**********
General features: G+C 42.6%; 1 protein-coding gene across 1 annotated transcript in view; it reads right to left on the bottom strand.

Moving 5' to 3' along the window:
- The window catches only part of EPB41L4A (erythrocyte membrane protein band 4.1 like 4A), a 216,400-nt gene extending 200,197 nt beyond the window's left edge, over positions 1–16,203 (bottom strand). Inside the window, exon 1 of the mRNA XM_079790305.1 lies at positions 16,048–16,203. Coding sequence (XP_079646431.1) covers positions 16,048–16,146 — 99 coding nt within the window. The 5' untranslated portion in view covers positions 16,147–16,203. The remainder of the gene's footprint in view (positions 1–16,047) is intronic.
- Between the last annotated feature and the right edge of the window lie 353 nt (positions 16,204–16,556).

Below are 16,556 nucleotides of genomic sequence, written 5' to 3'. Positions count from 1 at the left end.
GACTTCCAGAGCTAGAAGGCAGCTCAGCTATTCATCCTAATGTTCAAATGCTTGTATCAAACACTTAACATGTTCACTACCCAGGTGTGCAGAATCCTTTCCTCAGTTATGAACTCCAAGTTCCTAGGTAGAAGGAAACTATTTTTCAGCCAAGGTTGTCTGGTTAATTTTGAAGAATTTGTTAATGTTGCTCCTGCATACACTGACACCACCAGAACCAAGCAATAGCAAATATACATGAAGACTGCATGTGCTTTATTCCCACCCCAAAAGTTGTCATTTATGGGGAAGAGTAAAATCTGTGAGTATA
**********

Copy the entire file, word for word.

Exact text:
General features: G+C 42.6%; 1 protein-coding gene across 1 annotated transcript in view; it reads right to left on the bottom strand.

Moving 5' to 3' along the window:
- The window catches only part of EPB41L4A (erythrocyte membrane protein band 4.1 like 4A), a 216,400-nt gene extending 200,197 nt beyond the window's left edge, over positions 1–16,203 (bottom strand). Inside the window, exon 1 of the mRNA XM_079790305.1 lies at positions 16,048–16,203. Coding sequence (XP_079646431.1) covers positions 16,048–16,146 — 99 coding nt within the window. The 5' untranslated portion in view covers positions 16,147–16,203. The remainder of the gene's footprint in view (positions 1–16,047) is intronic.
- Between the last annotated feature and the right edge of the window lie 353 nt (positions 16,204–16,556).

Below are 16,556 nucleotides of genomic sequence, written 5' to 3'. Positions count from 1 at the left end.
GACTTCCAGAGCTAGAAGGCAGCTCAGCTATTCATCCTAATGTTCAAATGCTTGTATCAAACACTTAACATGTTCACTACCCAGGTGTGCAGAATCCTTTCCTCAGTTATGAACTCCAAGTTCCTAGGTAGAAGGAAACTATTTTTCAGCCAAGGTTGTCTGGTTAATTTTGAAGAATTTGTTAATGTTGCTCCTGCATACACTGACACCACCAGAACCAAGCAATAGCAAATATACATGAAGACTGCATGTGCTTTATTCCCACCCCAAAAGTTGTCATTTATGGGGAAGAGTAAAATCTGTGAGTATA